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March 2014

GNU Linux-libre 3.14-gnu: "Freedom Pi" is now available

Filed under
GNU
Linux

The deblobbing scripts didn't require significant changes, compared to those of the previous release; only small adjustments had to be made to account for drivers removed or modified upstream. That said, I have been working on the fix for our #1 bug, namely, that disabling the requests for non-Free firmware removes the ability to load and use the non-Free firmware without rebuilding the driver or the entire kernel. The plan is to implement (at last! Smile the proposal outlined in http://www.fsfla.org/anuncio/2010-03-Linux-2.6.33-libre

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Linux 3.15 Kernel Gains EFI Mixed Mode Support

Filed under
Linux

These EFI mixed mode patches initially debuted in early March by Intel's Matt Fleming. This is great news for those with devices -- particularly laptops / mobile devices -- that have only 32-bit EFI but have been wanting to run Linux. Most 32-bit Linux distributions don't ship with EFI support and up until now it hasn't been clean to get a 64-bit kernel running on the 32-bit firmware... One of the well known devices that have run into this problem is the ASUS Transformer Book T100TA that was one of the early Intel Bay Trail convertible laptops/tablets. Sadly that T100TA of mine is now dead and wouldn't even power up correctly at last attempt after doing some last-ditch attempts to make the device Linux friendly some months ago.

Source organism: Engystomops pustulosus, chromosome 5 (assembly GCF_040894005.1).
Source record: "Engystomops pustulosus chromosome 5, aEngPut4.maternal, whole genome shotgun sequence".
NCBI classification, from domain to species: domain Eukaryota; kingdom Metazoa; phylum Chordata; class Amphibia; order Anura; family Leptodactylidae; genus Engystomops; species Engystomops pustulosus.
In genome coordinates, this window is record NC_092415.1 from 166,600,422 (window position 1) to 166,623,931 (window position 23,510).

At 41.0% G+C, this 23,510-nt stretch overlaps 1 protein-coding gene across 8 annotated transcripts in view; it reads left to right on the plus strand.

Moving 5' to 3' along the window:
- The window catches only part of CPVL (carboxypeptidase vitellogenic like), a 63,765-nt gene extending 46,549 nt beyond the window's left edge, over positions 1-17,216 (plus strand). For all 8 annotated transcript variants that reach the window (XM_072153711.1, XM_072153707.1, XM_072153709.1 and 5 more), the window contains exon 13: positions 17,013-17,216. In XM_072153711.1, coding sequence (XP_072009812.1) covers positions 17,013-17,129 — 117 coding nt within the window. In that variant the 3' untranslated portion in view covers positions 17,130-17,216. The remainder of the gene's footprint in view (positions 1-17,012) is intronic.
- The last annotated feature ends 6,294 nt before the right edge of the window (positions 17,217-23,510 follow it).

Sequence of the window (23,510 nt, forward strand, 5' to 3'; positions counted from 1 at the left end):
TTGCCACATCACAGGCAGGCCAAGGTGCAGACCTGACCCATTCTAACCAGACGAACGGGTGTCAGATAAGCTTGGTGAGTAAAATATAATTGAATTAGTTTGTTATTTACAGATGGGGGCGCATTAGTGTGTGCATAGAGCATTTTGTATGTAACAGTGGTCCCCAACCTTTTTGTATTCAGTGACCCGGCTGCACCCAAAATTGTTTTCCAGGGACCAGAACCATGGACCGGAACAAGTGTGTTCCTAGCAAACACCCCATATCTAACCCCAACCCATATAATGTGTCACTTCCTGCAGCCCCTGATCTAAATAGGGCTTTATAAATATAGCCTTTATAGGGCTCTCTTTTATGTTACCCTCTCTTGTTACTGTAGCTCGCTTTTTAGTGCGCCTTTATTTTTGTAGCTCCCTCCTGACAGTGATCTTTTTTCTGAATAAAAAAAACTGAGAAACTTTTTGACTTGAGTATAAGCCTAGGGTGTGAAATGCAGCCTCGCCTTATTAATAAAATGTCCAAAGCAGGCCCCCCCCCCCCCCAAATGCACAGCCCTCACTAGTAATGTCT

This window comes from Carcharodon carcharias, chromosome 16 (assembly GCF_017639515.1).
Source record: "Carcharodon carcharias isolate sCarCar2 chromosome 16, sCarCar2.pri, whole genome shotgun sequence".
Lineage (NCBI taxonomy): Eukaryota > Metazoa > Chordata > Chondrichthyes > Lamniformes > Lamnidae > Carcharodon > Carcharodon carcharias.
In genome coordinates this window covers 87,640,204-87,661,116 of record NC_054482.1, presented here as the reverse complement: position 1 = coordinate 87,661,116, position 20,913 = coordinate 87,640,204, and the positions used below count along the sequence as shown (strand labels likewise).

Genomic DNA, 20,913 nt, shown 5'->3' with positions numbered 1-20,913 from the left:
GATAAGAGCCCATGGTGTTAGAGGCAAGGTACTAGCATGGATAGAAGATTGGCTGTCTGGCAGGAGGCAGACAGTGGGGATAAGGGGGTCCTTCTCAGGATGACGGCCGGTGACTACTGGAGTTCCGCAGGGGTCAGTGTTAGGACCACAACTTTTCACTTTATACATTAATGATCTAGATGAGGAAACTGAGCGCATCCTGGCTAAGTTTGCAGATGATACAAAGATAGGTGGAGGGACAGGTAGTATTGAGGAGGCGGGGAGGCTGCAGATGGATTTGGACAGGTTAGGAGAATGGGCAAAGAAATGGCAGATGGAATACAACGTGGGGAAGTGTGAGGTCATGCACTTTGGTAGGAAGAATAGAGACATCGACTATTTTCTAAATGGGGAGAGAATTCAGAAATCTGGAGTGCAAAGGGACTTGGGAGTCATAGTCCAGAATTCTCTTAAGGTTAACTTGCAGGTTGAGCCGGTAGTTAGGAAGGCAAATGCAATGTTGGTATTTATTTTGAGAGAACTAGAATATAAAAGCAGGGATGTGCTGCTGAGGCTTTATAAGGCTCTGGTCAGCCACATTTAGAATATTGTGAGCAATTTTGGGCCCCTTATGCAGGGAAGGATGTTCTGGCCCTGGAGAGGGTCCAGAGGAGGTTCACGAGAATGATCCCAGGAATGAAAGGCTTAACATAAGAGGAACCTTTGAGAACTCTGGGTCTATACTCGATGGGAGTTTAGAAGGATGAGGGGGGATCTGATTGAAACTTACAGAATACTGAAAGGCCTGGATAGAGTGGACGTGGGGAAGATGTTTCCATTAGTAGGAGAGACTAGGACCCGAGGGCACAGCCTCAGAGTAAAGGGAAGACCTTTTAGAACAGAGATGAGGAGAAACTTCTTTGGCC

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Grml 2014.03 "Ponywagon" Is Based on Debian Jessie

Filed under
Debian

Grml is not a regular Linux distribution for regular users. It’s packed with a sysadmin's favorite tools and allows admins with packages for installation, deployment and system rescue. This latest version has been dubbed Ponywagon and it comes with a couple of interesting features.

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Intel UMS Support To Be Eliminated In Linux 3.16 Kernel

Filed under
Linux

With the Linux 3.14 kernel that was released over the night, Intel UMS support was deprecated. Intel hasn't maintained their user-space mode-setting support on Linux in about a half-decade with pushing everything these days through kernel-based mode-setting. The Radeon and Nouveau drivers have also become completely dependent upon kernel mode-setting too, with user-space mode-setting these days mostly being left to really old X.Org drivers without a DRM/KMS module. Modern Linux distributions are also beginning to drop support for these old GPUs.

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Prison Architect Gets Massive Update on Steam for Linux

Filed under
Gaming

Prison Architect, a game developed and published by Introversion Software, and available for the Linux platform, has just received a massive update.

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OpenELEC 4.0 Beta 3 Is Based on XBMC Gotham Beta 3

Filed under
GNU
Linux

“Internally this will be known by the less-catchy name OpenELEC 3.95.3. This release includes some bugfixes and improvements since 3.95.2 (beta2). Besides the usual bugfixes and package updates as well the XBMC Gotham beta3 release we also added drivers and firmwares for some more Realtek WLAN USB devices and DVB devices. Also we added initial support for TTS (TextToSpeech) output which can be already used together with Ruuk's Addo,” reads the official announcement.

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[Development] Qt 4.8.6 Release Candidate available

Filed under
Development
KDE